In virtually any election or pre-election campaign, if there's any topic that it's largely safe to campaign on, it's crime.
There's a very simple reason for this. Canadians of all political stripes recognize that crime detracts from their quality of life, and Canadians of all political stripes want crime dealt with.
One thing that Canadians are certain to represent is when crime is treated as an ideological issue. Unfortunately for Canada, one particular ideology reigs supreme in Canadian justice: the belief that all individuals can be rehabilitated, and that law's role is simply to deter criminals, then rehabilitate them when they do offend.
Unfortunately, the individuals who subscribe to this particular ideology have over looked at least one of the law's other roles.
Jeff Jedras seems to be one of these individuals:
"I remember being dumbfounded during the 2005/06 election campaign, when the Paul Martin Liberals included support for mandatory minimum sentences for some (gun-related) crimes in the election platform, a move to echo ineffective Conservative policy proposals that was also adapted by the NDP.What Jedras -- and so many members of the the so-called "smart"-on-crime crowd don't seem to get is that deterrence is not the only purpose the law serves.
Mandatory minimums don’t work, the evidence on that point from the US is pretty overwhelming. Criminals know what they’re doing is wrong and they know there are consequences; mandatory minimums aren’t a deterrent. They do nothing to prevent crime, they only increase prison populations. They're about appearing tough on crime without doing the heavy-lifting to actually prevent crime."
The protection of society seems to be the legal missing link for his particular crowd. They complain that mandatory minimum sentences "only increase prison populations". They don't seem to understand that, at the end of the day people who commit violent and gun-related offenses belong in prison.
In cases where an individual is a repeat violent offender -- and that they cannot be effectively rehabilitated, as is the other pillar of any effective criminal justice system -- they belong in prison longer. Probably even indefinitely.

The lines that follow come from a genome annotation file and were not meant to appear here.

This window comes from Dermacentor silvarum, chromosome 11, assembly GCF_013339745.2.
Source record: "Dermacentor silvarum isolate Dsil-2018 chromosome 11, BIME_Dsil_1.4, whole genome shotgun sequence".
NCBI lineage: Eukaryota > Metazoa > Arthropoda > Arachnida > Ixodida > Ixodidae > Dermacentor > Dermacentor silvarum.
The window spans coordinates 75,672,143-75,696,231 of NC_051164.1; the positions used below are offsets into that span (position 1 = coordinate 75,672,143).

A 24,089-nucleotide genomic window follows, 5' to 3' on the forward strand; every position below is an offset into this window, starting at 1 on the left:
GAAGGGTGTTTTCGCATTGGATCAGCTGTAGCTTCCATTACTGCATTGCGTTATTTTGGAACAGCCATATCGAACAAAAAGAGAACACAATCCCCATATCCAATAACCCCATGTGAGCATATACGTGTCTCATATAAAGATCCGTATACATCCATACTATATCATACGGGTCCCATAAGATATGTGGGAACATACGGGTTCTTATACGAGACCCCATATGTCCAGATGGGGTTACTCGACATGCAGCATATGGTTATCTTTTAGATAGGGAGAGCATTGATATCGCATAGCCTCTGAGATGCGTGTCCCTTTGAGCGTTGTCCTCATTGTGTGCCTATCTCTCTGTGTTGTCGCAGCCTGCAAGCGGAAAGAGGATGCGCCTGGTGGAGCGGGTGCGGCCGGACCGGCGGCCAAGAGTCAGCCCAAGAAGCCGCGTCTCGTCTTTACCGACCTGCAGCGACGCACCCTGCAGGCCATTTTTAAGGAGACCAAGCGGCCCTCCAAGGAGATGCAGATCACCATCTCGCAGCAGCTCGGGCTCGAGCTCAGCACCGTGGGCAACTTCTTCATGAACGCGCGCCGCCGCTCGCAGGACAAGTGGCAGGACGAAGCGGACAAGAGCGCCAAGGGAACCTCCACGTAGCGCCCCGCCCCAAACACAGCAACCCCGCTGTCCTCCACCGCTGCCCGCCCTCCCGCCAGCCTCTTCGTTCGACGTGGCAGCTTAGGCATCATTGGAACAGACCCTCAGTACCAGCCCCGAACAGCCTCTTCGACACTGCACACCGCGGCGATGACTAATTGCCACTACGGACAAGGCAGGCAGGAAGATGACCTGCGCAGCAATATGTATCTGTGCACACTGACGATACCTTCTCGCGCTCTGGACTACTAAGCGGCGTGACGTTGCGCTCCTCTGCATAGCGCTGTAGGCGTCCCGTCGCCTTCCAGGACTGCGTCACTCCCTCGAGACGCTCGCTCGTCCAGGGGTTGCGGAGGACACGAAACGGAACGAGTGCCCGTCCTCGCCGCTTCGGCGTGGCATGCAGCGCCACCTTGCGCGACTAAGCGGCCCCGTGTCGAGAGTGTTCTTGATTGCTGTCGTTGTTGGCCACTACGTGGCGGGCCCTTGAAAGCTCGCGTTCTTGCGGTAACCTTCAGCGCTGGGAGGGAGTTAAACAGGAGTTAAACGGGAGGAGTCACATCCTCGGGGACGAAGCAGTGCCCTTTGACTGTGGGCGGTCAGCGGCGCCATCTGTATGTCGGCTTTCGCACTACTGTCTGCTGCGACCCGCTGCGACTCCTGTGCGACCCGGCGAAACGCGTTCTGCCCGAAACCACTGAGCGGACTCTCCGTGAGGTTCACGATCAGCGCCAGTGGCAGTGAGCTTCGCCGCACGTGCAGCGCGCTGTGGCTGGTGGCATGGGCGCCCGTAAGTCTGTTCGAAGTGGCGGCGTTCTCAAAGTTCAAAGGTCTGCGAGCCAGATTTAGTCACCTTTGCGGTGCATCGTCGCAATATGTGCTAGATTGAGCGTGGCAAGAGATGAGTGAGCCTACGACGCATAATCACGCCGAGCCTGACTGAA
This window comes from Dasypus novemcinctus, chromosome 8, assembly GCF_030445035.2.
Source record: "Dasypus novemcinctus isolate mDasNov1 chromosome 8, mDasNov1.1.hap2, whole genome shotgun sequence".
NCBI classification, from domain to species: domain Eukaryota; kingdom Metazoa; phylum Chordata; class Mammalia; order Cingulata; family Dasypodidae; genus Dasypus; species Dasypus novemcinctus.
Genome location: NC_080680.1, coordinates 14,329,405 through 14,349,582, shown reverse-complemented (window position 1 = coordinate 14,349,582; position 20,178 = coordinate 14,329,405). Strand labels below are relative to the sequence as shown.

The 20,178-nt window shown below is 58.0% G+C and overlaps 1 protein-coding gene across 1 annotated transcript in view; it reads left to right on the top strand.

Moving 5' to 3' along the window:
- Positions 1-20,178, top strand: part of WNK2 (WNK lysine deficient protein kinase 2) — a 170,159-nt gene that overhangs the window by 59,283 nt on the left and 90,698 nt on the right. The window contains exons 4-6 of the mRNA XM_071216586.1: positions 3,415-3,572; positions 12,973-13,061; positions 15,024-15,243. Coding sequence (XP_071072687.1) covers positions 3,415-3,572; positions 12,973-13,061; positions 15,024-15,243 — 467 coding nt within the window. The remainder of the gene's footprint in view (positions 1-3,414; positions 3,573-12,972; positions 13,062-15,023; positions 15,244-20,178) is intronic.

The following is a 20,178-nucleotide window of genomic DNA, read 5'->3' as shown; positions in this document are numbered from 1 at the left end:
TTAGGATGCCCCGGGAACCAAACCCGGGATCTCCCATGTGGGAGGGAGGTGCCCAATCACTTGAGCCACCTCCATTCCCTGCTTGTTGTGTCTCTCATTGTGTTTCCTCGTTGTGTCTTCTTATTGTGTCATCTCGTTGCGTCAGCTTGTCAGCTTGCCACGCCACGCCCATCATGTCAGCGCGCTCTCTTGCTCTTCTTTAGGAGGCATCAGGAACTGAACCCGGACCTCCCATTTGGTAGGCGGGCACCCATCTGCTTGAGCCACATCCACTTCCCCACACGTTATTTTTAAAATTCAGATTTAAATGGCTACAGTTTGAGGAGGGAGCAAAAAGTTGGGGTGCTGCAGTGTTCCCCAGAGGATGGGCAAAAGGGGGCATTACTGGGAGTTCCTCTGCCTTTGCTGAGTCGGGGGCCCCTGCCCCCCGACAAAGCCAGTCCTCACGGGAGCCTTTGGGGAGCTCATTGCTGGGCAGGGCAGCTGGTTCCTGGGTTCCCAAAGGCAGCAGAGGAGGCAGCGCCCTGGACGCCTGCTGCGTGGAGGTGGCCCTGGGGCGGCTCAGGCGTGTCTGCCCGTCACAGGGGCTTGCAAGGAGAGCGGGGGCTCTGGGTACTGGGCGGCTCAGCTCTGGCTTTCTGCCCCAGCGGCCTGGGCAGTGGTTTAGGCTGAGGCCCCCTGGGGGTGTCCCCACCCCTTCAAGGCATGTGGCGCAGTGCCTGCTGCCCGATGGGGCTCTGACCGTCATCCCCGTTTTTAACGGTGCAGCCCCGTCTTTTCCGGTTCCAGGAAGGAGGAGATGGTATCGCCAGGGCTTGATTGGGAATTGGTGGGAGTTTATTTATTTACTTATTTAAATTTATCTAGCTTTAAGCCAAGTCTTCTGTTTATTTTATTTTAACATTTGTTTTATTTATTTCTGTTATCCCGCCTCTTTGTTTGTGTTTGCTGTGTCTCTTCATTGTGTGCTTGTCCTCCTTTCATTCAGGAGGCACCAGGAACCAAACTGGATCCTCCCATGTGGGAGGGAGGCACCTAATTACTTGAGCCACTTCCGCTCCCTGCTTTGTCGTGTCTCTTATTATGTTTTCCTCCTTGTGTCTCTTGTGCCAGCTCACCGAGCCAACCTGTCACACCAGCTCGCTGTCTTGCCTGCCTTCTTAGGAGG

This is not a difficult concept to understand. Yet somehow the ideologically-blindfolded "smart"-on-crime crowd seem to manage not to.
Jedras goes on to complain that the Conservative bill would institute mandatory minimum sentencing on "simple possession". This is actually untrue.
In fact, Bill C-15 would introduce mandatory minimum sentencing in cases where someone is convicted of trafficking or growing marijuana without a medical permit. There's actually a big difference.
While Jedras makes a much stronger case regarding recent suggestions by Justice Minister Rob Nicholson that he may introduce legislation allowing police to randomly administer roadside breath tests, it's hard to see how one could miss the mark any more on the topic of mandatory minimum sentencing.
It should be noted that most criminals can be rehabilitated, and should be.
But people who commit violent crimes or traffic kdrugs belong in prison. Every day that such individuals are prison is a day that they aren't on Canadians streets peddling their wares or committing said violent acts.
Every day that they are in prison protects Canadian society from their misdeeds.
This isn't that difficult a concept to understand. The problem may not be that some of Canada's left-of-centre parties are "soft" on crime. It may just be that they're soft headed on crime.